The difficulties of the last few years have been apparent to many in the life insurance industry, and the focus within it has therefore been on how the sector as a whole can get back on track. Now, some experts believe that there's one group of adults on which these companies have largely not been as focused as they probably should be.
In recent years, life insurance companies have mostly been focused on marketing to their typical audience - baby boomers who may be closing in on retirement age or have already passed it - or what they consider an ideal opportunity that could last for decades to come in the form of millennials, according to a report from Life Health Pro. But at the same time, these two efforts might end up having a negative impact on the generation that's sandwiched firmly in the middle of these two age groups: Generation X.
Most people in Generation X are, at this point, anywhere from their mid- to late 30s to early 50s, and many life insurers haven't really focused on marketing to these people directly, the report said. That could be a result of the fact that there are only about 67 million Gen Xers, compared with significantly more boomers and millennials. Thus, they get short shrift in some regards because they never represented the kind of overall buying power that many companies might have honed in on.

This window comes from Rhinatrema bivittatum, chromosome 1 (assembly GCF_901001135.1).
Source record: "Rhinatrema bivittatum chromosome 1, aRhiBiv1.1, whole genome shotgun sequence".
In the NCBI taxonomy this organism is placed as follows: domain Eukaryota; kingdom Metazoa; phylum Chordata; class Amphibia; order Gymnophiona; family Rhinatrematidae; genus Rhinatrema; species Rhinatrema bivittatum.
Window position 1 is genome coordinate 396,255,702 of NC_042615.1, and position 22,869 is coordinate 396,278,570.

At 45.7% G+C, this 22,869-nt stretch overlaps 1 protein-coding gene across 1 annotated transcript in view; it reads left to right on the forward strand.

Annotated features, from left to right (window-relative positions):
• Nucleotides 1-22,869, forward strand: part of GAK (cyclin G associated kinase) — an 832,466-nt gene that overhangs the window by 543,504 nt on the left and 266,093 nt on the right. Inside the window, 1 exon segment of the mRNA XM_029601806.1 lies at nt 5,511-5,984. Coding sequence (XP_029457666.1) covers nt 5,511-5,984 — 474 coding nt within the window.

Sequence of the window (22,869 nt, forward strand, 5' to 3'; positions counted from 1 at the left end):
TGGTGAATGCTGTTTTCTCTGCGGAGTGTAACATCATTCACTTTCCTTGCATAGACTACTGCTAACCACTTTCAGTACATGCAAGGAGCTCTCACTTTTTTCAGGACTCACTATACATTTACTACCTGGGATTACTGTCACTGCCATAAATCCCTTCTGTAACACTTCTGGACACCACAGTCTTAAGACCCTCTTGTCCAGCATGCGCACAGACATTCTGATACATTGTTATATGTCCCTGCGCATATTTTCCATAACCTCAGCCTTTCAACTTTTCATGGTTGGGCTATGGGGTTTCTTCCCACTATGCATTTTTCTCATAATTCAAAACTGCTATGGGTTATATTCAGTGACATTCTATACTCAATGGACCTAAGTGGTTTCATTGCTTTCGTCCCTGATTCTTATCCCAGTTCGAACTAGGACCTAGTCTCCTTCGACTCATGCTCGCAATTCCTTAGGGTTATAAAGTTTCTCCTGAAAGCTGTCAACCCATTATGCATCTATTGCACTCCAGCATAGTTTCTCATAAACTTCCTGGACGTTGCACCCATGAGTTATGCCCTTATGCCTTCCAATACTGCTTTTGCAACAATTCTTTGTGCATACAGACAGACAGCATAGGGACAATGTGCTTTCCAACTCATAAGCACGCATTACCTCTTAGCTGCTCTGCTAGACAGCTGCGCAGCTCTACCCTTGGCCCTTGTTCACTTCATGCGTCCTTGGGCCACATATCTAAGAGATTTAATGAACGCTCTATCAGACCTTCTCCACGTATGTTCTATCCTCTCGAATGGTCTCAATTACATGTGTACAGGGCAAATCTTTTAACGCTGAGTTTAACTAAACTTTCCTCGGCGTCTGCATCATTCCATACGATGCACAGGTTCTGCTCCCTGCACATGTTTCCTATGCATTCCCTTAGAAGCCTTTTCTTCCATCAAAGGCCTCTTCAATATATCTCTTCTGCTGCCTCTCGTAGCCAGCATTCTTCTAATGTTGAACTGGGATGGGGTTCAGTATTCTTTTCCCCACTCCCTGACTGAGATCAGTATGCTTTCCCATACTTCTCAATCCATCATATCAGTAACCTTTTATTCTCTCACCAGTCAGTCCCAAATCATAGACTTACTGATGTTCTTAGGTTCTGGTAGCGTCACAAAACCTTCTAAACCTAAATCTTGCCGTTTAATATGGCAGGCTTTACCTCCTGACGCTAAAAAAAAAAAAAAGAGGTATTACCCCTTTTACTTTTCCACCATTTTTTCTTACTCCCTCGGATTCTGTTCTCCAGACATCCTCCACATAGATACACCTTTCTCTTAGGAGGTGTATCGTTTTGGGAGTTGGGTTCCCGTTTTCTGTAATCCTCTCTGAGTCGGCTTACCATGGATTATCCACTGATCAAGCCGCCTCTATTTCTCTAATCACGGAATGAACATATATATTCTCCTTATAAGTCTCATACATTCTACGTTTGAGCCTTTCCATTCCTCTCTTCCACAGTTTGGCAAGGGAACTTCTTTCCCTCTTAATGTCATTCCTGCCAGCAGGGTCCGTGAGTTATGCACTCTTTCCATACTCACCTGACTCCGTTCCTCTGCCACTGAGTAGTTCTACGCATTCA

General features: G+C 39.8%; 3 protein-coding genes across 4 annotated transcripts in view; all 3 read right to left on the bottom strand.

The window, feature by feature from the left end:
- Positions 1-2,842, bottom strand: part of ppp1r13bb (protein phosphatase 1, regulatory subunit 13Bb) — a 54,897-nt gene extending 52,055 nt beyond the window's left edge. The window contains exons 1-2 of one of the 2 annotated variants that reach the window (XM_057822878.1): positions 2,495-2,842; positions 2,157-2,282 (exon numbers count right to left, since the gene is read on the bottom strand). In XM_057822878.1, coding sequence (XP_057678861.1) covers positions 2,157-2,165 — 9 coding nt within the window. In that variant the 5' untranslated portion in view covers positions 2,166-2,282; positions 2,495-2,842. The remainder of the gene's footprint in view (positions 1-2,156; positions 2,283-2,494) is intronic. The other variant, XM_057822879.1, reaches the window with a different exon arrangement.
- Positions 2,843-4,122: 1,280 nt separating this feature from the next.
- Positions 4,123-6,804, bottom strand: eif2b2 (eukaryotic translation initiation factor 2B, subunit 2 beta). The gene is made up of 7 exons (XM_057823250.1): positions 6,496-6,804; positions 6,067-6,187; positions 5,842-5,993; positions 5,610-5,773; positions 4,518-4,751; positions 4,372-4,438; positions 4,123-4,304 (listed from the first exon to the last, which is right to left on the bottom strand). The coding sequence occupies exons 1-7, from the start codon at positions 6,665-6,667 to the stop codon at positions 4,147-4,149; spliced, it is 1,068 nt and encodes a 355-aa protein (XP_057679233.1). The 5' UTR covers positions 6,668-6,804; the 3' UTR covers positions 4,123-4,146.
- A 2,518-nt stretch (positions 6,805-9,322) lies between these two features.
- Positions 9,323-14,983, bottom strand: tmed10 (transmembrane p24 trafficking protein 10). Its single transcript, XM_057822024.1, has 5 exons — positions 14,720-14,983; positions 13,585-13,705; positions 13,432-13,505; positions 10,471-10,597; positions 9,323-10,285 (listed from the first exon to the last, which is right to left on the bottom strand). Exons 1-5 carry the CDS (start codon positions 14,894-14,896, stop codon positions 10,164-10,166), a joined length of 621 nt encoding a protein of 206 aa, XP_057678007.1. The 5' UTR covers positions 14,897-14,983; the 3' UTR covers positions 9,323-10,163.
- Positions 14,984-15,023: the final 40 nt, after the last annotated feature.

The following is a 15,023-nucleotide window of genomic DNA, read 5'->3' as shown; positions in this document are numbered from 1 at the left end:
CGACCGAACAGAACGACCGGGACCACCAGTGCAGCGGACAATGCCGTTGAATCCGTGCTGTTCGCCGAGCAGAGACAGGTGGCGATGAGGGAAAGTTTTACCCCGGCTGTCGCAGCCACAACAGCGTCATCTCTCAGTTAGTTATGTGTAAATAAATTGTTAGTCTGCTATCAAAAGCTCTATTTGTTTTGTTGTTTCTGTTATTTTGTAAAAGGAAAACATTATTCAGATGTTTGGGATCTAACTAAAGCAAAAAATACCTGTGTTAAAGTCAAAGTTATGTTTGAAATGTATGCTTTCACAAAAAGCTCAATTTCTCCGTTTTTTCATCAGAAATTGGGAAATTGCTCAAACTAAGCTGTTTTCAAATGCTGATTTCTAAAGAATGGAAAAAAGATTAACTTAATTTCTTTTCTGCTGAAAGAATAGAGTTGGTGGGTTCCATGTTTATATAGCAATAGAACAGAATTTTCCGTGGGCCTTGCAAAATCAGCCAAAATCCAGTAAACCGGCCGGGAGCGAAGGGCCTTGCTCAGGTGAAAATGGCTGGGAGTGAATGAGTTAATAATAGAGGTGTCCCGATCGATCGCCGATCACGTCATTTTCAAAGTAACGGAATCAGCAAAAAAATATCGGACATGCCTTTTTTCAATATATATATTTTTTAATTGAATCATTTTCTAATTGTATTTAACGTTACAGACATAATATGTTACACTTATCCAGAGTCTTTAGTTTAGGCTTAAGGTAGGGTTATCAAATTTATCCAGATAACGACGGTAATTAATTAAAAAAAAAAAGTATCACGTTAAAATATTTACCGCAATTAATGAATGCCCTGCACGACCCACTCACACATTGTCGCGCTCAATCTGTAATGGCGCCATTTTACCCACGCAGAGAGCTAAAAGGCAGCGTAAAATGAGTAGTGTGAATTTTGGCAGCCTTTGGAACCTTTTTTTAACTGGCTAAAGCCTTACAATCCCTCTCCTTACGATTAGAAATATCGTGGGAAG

Why is this a potential mistake?
The fact of the matter is that while there are fewer people in Generation X overall, that age group might be the perfect one to target for life insurance marketing because they are relatively financially secure, and because many are at the point in their lives when they're most likely to take on such coverage because they are either starting or growing their families, the report said. While this is true of older millennials as well, the number there - about 35 million - is only about half the size of Generation X.
For this reason, life insurance companies might want to do a little more to bridge the gap in marketing toward these middle-aged adults, because they represent a significant market. Whether they're concerned about saving for their own retirements, their families' futures, or what might happen in the event that they die, they may present an ideal opportunity as the economy improves.